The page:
Work orders- has a copy of the proposal without the prices. Also includes complete address and directions, complete lists of materials, warnings about potential hazards, sketches or plans, etc. I hate filling them out because I have to figure out all the details, but who better to make such decisions.
Last but not least- get rid of the poor performers and replace them over and over until you get someone who fits your expectations.
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  #8  
Old 09-21-2002, 05:13 PM
dave-man dave-man is offline
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Got Grass and site both have some really good points. I have an academic (MBA, teaching business classes) and practical (blue- and white-collar supervision and management) background. Positive motivation is a real tool for you. MBWA (management by walking around) is also. Get out of the office and into the shop every morning. Help load the trucks, fuel the equipment, fix what's broken. By doing that, you cut the guys who say "he doesn't know how it really is" off at the knees without saying a word. Offer an incentive -- if your start time is 7, and every truck and employee is on the road every day in a week before 8, you buy beer and pizza on Friday at 4:30. The guys who are movers will lean on the guys who aren't.

You would be surprised at what makes a difference. I had to ask a guy to work pretty late one night. Jotted out a note to his wife saying that his extra (paid) time made a real difference to the customer and the company and that his effort AND HER CONTRIBUTION where really appreciated. She started sending cookies and brownies in with him every couple of weeks.

Somebody has a death in the family? Of course you give him/her the day off. Stop by the funeral home or church and let them know that you care about them! New baby? Little bitty lawn care hat. Marriage? Champagne. Graduation? Think of something!

If you look after your employees, almost all of them will look after you. The ones that don't should "consider exploring other opportunities, since we don't seem to have common goals."

Just my opinion.
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  #9  
Old 09-23-2002, 12:00 PM
HBFOXJr HBFOXJr is offline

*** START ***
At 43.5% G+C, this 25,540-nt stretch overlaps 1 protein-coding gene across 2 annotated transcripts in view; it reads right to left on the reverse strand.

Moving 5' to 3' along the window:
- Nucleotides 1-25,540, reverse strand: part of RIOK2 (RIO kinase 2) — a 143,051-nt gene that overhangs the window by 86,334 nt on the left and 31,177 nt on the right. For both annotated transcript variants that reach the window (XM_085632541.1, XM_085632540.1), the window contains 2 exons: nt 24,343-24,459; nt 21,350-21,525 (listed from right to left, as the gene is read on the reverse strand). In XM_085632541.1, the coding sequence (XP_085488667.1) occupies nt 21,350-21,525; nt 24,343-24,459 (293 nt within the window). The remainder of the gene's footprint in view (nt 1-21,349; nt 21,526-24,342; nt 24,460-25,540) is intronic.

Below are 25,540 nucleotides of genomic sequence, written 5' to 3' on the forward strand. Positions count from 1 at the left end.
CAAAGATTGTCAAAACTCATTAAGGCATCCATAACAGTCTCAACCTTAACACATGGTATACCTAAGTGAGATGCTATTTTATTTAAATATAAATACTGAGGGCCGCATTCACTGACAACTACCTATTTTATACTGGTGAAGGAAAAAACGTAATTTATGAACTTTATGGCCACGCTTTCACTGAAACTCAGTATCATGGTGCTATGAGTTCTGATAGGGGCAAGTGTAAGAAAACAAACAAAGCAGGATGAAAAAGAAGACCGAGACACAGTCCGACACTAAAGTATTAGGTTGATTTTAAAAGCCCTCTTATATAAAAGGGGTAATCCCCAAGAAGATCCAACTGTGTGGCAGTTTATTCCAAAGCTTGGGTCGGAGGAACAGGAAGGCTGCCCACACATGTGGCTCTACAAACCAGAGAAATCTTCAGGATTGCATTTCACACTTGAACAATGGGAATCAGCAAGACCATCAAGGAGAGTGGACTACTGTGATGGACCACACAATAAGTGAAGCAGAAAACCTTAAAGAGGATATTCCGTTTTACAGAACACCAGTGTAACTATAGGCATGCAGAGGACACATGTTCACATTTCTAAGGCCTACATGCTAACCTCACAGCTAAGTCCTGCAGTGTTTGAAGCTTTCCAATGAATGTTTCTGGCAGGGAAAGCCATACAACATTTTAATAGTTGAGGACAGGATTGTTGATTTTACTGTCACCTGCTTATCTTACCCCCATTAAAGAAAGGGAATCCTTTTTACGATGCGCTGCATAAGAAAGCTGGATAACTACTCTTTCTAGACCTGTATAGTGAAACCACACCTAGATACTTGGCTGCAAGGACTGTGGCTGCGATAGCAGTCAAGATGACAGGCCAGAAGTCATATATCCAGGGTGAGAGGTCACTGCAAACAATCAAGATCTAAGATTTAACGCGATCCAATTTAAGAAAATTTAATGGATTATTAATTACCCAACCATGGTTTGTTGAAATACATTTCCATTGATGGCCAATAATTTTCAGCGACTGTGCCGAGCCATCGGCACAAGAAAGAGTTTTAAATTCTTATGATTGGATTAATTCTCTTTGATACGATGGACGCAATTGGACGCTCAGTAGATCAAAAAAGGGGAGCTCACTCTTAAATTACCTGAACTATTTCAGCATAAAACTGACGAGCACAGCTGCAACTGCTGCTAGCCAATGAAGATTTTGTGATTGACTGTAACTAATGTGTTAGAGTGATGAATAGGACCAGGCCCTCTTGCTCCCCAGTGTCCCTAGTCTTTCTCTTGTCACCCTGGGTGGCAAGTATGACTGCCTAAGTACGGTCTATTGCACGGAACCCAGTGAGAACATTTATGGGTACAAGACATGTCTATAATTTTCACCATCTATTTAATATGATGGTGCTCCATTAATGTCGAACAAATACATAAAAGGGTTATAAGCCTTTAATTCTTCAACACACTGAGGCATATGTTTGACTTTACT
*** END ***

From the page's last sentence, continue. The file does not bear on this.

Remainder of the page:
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Thanks and lets keep talking

Lots of good ideas but unfortunately I didn't go into detail about what we do.

I'm a small operator now with no more than 3-4 guys and me. Although it's not many guys there are 3 trucks that can go in 3 directions each day.

We do primarily irrigation service, some irrigation installs and lawn application programs. The programs also generate the special apps like grub, fungicide etc and aeration and seed work. Many days they guys work solo. Some days they are teamed for irrigation installs or aeration & seed. We are down to mowing one day per week and next year not at all.

They are competent and most days are self starters and productive on their own. Self starting is fine as long as you are starting on the most immediate tasks at hand for that day. Occasionally I'll find one guy who does most of my mechaical work tinkering on some left over repair project instead of finding out what is going on today. Or they may load or unload equipment before checking with me if the plan is still the same or what is the plan. Frequently due to night and early oring phone calls I get approvals and appointments for work to be done immediately.

What they lack is an understanding of how their action or inaction affects productivity and earnings. There is also not a sense of urgency to prepare in the morning. Everyday is game day in business. But this is a mental game and not physical and the need to perform well everyday is paramount.